We cannot do battle with the Devil until we have girded our waists with truth. Girding the waist was always a symbol of readiness to fight. That is why this comes first. The officers in the Roman army wore short skirts, very much like a Scottish kilt. Over this they had a cloak or tunic which was secured at the waist with a girdle. When they were about to enter battle, they would tuck the tunic up under the girdle so as to leave their legs unencumbered for the fight.

What does Paul’s phrase, “with truth like a belt around your waist,” really mean? What significance does it have for us today? The word “truth” can be looked at in two ways: one, objective truth, as it is to be found in Jesus Christ, and two, subjective truth as it is to be found in the qualities of honesty and sincerity. The Puritan, William Gurnall, points out that whether the word implies truth of doctrine or truth of heart, one kind of truth will not do without the other.

I believe that in Ephesians 6, Paul is emphasizing subjective truth—truth that resides in the inner being. When we are deceitful or hypocritical, or when we resort to intrigue and scheming, we are playing the Devil’s game. And we will never be able to beat the Devil at his own game!

What Satan despises is transparent truth. He flees from it as quickly as darkness runs from the dawn. Having our waists girded with truth, then, means being possessed with truth, guided by truth, and controlled by truth. Where truth is absent, we have no power over Satan. It is as simple as that.

Prayer

O Father, I see that You have set standards by which I rise or fall. When I fulfill them, I rise—when I break them, I fall. Give me the strength I need to fulfill all Your laws, especially the law of truth. In Jesus’ name. Amen.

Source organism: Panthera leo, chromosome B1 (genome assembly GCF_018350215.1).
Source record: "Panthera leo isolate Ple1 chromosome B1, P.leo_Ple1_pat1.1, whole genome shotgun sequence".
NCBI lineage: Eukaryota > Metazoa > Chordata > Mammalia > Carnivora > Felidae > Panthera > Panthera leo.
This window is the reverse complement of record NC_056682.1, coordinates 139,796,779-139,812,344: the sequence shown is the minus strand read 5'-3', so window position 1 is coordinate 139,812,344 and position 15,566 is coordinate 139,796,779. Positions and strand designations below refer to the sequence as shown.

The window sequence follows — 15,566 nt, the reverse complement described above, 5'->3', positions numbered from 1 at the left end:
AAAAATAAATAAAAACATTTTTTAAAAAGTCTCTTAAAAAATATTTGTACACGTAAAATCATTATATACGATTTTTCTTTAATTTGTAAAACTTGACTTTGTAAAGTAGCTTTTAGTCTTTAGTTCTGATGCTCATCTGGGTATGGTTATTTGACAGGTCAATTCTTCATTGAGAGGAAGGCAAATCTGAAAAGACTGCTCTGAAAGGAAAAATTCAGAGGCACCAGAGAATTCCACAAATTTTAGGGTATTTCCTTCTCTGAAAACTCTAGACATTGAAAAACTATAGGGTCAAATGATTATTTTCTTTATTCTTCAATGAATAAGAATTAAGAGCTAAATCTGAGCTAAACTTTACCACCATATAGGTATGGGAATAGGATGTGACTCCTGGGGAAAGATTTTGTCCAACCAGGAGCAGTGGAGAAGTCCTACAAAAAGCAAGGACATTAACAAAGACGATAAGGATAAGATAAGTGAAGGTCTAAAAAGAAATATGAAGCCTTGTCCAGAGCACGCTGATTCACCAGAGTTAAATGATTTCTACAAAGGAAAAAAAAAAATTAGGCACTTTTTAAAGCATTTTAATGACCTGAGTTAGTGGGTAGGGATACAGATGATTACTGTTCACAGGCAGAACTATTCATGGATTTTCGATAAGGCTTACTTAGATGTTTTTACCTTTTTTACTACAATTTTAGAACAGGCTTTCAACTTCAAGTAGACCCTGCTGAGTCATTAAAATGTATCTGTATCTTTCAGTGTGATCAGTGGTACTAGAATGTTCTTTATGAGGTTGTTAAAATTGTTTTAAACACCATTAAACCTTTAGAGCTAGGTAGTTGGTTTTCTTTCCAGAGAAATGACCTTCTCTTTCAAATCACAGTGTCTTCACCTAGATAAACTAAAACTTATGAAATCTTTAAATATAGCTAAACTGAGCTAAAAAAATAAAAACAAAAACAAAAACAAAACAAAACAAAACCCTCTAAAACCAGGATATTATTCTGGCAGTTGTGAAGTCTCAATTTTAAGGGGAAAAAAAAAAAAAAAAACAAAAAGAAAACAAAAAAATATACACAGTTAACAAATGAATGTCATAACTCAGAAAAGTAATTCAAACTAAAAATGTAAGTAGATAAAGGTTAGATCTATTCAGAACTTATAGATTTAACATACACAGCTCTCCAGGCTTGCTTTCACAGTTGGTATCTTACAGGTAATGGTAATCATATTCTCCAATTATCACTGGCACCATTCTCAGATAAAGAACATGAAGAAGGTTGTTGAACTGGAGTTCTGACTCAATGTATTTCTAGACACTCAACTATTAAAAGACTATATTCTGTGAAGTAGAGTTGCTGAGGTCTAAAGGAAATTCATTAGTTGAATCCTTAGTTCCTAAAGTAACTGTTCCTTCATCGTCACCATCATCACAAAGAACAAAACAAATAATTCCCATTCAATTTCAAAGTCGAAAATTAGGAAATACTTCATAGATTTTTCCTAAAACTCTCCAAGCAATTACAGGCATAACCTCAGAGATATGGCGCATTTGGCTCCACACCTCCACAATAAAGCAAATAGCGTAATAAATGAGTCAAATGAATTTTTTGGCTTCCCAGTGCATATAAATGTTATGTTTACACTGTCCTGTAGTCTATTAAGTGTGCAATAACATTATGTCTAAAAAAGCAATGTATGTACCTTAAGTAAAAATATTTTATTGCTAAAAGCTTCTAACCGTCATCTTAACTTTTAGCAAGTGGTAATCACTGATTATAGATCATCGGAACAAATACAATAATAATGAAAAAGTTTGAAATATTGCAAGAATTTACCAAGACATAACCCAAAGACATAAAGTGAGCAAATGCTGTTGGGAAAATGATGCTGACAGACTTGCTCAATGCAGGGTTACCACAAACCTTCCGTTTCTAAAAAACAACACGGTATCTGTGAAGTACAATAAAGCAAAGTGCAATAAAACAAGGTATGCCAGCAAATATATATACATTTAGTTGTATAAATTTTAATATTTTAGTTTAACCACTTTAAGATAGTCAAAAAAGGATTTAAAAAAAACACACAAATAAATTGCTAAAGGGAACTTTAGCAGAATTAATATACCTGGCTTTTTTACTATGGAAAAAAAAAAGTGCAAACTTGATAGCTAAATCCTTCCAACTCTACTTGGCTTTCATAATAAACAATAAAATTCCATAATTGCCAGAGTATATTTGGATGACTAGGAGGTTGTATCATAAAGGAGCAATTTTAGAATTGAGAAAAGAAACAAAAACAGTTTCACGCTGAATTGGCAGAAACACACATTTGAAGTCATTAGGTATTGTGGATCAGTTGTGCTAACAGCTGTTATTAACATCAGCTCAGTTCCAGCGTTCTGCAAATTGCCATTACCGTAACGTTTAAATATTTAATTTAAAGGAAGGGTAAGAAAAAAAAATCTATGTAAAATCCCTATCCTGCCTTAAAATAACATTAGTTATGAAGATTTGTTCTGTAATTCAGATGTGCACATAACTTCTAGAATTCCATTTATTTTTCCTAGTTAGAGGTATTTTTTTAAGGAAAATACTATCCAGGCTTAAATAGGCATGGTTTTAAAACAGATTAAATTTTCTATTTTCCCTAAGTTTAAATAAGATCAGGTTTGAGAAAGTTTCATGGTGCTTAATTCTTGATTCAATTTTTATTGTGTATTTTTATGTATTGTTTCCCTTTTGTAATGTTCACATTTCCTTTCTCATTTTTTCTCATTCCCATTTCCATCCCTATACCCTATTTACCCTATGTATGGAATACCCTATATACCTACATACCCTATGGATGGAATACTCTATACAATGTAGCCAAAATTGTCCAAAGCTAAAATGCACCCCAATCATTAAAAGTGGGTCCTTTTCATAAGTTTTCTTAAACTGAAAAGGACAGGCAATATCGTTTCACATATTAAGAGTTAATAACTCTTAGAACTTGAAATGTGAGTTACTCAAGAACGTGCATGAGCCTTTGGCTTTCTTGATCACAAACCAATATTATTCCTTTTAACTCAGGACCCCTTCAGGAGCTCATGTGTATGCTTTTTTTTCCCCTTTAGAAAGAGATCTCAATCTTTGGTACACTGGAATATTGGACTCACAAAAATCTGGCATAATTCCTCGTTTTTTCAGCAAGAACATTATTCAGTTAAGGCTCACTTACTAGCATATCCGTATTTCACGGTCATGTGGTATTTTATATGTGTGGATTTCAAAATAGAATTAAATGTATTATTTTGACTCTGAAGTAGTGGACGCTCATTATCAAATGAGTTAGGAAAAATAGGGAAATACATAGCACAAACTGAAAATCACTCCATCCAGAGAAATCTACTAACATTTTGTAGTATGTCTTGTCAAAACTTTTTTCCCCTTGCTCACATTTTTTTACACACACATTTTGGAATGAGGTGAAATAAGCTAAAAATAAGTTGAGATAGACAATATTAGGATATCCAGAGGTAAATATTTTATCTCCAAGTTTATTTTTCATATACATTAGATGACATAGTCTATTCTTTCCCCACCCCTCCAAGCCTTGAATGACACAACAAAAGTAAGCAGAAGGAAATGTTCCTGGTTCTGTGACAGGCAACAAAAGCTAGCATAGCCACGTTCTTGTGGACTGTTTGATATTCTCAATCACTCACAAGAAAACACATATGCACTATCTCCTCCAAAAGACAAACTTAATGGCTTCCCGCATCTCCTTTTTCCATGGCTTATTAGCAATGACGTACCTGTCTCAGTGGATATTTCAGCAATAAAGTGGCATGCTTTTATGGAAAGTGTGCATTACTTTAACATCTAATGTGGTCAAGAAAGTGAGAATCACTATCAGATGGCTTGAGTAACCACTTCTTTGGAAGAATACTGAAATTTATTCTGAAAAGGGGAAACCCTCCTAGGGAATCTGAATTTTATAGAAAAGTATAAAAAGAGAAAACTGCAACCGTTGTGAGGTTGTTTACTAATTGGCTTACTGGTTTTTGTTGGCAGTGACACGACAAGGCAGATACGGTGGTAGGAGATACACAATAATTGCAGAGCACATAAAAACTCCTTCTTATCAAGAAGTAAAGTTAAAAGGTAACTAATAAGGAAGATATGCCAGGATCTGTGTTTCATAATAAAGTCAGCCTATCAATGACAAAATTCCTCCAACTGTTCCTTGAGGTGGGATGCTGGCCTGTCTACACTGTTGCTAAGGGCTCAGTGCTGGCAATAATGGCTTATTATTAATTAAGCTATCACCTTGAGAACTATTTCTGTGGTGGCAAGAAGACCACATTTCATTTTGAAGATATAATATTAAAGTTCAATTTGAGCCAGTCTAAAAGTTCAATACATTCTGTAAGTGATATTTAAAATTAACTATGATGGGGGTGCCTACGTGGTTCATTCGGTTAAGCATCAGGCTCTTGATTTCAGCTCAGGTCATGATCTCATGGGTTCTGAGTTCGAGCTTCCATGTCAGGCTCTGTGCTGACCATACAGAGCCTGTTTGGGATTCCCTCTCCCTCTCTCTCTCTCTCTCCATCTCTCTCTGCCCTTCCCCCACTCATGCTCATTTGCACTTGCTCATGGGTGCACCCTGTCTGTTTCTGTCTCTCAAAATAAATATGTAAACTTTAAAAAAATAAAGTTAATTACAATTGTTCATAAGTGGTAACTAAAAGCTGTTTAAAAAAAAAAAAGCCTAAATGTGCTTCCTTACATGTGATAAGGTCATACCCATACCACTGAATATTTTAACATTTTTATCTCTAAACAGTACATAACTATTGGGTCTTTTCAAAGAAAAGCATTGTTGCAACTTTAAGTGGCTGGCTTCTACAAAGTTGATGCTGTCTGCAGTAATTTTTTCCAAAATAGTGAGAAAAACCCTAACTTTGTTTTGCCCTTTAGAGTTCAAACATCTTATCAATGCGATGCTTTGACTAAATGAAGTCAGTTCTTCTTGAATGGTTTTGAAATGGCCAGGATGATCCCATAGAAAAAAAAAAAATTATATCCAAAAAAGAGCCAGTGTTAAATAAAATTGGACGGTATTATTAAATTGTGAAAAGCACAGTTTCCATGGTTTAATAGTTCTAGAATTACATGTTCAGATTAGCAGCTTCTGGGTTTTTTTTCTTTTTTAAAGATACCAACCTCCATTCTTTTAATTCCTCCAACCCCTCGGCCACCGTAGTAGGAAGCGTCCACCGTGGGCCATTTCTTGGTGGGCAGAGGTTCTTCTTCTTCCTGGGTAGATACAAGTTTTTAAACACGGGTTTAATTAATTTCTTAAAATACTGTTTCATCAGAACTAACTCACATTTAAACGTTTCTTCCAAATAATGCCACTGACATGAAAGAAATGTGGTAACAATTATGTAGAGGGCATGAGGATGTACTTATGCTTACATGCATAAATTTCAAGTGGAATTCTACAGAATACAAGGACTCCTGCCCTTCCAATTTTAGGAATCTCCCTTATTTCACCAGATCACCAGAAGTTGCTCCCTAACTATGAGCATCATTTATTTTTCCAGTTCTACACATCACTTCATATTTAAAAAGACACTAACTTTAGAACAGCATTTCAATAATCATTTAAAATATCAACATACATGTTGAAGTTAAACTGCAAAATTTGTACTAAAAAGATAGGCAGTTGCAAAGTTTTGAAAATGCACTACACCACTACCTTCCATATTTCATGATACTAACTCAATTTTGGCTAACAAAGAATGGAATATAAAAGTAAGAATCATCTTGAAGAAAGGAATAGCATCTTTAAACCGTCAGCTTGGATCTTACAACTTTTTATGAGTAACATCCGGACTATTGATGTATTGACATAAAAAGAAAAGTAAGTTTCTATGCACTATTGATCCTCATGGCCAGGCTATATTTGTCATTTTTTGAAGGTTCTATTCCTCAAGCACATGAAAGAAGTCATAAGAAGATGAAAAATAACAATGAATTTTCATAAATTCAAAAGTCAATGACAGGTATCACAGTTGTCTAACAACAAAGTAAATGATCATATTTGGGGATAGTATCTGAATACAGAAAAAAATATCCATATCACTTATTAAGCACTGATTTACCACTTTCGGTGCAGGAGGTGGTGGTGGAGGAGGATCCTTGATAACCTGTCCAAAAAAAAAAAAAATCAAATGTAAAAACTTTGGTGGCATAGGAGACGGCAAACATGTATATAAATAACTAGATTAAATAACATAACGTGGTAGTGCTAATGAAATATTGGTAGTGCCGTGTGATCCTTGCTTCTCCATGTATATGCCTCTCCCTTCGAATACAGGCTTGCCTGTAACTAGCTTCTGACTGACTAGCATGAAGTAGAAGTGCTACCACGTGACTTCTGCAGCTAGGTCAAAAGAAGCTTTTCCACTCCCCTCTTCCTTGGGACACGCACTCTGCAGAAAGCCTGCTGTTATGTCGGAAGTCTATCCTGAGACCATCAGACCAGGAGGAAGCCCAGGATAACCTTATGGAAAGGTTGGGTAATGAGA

Further Study

Jn 8:34-45; Col 3:9; Ps 51:6; Pr 12:22

What can protect us from the Devil?

Where should we desire truth?

From Death to Life

1 John 3:14

Death is an inescapable fact. Euripides the poet called death “the debt we all must pay.” George Bernard Shaw wryly wrote, “The statistics on death are quite impressive. One out of one people die.” Death is the most democratic of all experiences.

No matter how we diet, how much we exercise, how many vitamins or health foods we eat, how low our cholesterol, some day, some way, we will die. The invincible reaper knocks ultimately at every door.

At some point each of us has felt the trauma of death. And in the poignant words of Tennyson, we have “a longing for the touch of a vanished hand, and the sound of a voice that is stilled.”

God deals seriously with the topic of death. We find the word “die” or its equivalent more than 1,300 times in the Bible. It tells us that sin brought death into the world, but that is not its last word on the subject.

At Easter we celebrate our Lord’s victory over death. His triumph over the grave vaporized all doubts among the believers in His day. The seismic significance of what took place on Easter is the epicenter of our faith. It is not a belief that grew up within the Church; it is the belief around which the Church itself grew up, and the “given” upon which its faith was based.

The resurrection forever negates the contrary arguments on eternal life—Feuerbach’s “wishful projection,” Marx’s “consolation of the oppressed,” Nietzsche’s denial of the eternal and Freud’s illusion theory.

In the radiant light of the resurrection, death becomes not a destruction but a metamorphosis, not a diminishing but a finishing. It is not a postscript or an appendix to our book of life, but rather reveals life on earth as merely the preface, with life in heaven as the full text—a text without end.

“We know that we have passed from death to life” (1 John 3:14). These words reverse the usual order of things. Conventional thinking says that we pass from life unto death. But John, who had heard the immortal words and witnessed the mighty life of the One who is the resurrection and the life, declares that the believer goes “from death to life.”

The resurrection of Christ transformed the crucifixion into a coronation. And the truth that we affirm is that we have passed from death to life!

Henry Gariepy, The War Cry